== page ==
Posted to the Ethnos Project by on December 11th, 2012


This booklet is part of a broad strategy called ‘Speaking for Ourselves’. It recognises, that while the African perspective on the digital divide is underrepresented in the context of the World Summit on the Information Society, the people most directly affected by the digital divide have the best ideas, analysis and opinions about how to address the issues.

Numerous barriers to Africa’s participation in the information society confront us. Paramount among them are poverty, illiteracy, limited access to communications infrastructure and a serious and debilitating lack of bandwidth. All this in the context of an increasingly globalised world that is propagating policies of free markets that hold some benefits but which also favour the world’s stronger economies and have some fall out which directly increases the digital divide.

In Africa the World Wide Web is called the World Wide Wait; after 3pm when North America, home to the largest on-line community, becomes active, there is an even greater slow down. The cost of using a dial up connection results in extremely high access costs, which are out of reach for most African people. So access to electronic information is difficult and this is a tragic limitation because while it is possible to have information without development, it isn’t possible to have development without information. If information is power, then access is empowerment.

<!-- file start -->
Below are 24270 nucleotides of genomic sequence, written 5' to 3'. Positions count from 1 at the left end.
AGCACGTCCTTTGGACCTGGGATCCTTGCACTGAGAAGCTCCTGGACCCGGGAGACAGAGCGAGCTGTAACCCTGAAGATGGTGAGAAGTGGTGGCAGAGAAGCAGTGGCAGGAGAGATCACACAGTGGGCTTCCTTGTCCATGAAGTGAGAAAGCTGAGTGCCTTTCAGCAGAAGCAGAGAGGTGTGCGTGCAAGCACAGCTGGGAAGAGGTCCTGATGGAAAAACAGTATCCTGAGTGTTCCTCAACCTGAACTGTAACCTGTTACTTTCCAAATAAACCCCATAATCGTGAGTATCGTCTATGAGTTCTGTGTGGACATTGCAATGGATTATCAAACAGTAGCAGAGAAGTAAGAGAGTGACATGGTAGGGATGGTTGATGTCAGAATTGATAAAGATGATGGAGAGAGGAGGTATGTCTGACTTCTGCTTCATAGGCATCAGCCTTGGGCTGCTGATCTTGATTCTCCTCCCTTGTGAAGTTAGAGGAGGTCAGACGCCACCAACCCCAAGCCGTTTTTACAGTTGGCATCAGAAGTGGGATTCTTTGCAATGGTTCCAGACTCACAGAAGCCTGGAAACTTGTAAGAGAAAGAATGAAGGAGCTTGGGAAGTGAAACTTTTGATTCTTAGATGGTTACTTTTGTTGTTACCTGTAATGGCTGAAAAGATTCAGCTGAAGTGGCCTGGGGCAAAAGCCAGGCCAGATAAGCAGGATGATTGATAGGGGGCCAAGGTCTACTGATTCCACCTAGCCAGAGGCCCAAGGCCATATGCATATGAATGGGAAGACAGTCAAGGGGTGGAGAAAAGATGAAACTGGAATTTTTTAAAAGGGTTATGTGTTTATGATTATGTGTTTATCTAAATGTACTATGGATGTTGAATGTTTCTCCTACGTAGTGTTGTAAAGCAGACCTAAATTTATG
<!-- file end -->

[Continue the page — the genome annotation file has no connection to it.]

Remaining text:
The African continent has produced some innovative applications of ICT’s and is taking great strides in interpreting the information society as a people centred, community based sphere. The cell phone and text message have changed the dynamic of elections, voice over IP, where it is available, is enabling family reunification and providing a reason for many people to make their first phone call to distant relatives.

African people are among the best communicators on the planet but for ICTs to be used, they have to have relevance. Technology itself cannot create change. The use and availability of technology is dependent upon both the historical moment and the prevailing social, economic, and cultural structure into which it is introduced. The legacies inherited in the process of unequal global development make it imperative that the laying of an information super highway in Africa must be supported with an appropriate framework to accommodate pedestrians and donkey carts too.

We hope that the perspectives in these pages deepen understanding about the opportunities and limitations to Africa’s imminent leap into the information society.”

See also: “Other side of the divide: Latin-American and Caribbean Perspectives on the WSIS

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